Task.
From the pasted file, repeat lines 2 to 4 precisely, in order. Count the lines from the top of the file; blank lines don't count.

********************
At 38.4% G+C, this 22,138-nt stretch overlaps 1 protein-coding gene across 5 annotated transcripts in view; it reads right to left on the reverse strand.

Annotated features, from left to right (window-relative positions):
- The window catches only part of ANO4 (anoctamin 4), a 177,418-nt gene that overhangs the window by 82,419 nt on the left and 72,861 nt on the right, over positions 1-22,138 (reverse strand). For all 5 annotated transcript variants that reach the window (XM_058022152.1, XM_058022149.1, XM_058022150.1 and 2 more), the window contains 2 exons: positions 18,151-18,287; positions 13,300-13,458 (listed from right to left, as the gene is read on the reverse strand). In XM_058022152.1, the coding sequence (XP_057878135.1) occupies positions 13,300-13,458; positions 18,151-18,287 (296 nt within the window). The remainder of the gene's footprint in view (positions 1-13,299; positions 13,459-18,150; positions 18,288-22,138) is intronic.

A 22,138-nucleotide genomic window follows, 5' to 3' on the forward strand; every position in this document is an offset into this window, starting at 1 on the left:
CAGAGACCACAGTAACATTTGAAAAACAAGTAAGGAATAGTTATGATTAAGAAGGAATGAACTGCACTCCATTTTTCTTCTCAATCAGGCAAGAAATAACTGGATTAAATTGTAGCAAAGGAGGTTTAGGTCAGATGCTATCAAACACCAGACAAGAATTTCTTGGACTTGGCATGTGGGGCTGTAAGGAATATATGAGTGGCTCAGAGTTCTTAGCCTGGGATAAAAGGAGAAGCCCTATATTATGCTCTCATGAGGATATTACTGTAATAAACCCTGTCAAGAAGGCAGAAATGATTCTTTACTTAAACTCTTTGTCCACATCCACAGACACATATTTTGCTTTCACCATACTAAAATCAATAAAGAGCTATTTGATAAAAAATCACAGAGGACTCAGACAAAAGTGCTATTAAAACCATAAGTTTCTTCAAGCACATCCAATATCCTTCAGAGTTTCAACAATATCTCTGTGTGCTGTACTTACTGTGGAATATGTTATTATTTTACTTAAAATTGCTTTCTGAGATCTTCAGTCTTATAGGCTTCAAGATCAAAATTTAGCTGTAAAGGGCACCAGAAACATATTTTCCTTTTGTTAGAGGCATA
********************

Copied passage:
Annotated features, from left to right (window-relative positions):
- The window catches only part of ANO4 (anoctamin 4), a 177,418-nt gene that overhangs the window by 82,419 nt on the left and 72,861 nt on the right, over positions 1-22,138 (reverse strand). For all 5 annotated transcript variants that reach the window (XM_058022152.1, XM_058022149.1, XM_058022150.1 and 2 more), the window contains 2 exons: positions 18,151-18,287; positions 13,300-13,458 (listed from right to left, as the gene is read on the reverse strand). In XM_058022152.1, the coding sequence (XP_057878135.1) occupies positions 13,300-13,458; positions 18,151-18,287 (296 nt within the window). The remainder of the gene's footprint in view (positions 1-13,299; positions 13,459-18,150; positions 18,288-22,138) is intronic.

A 22,138-nucleotide genomic window follows, 5' to 3' on the forward strand; every position in this document is an offset into this window, starting at 1 on the left: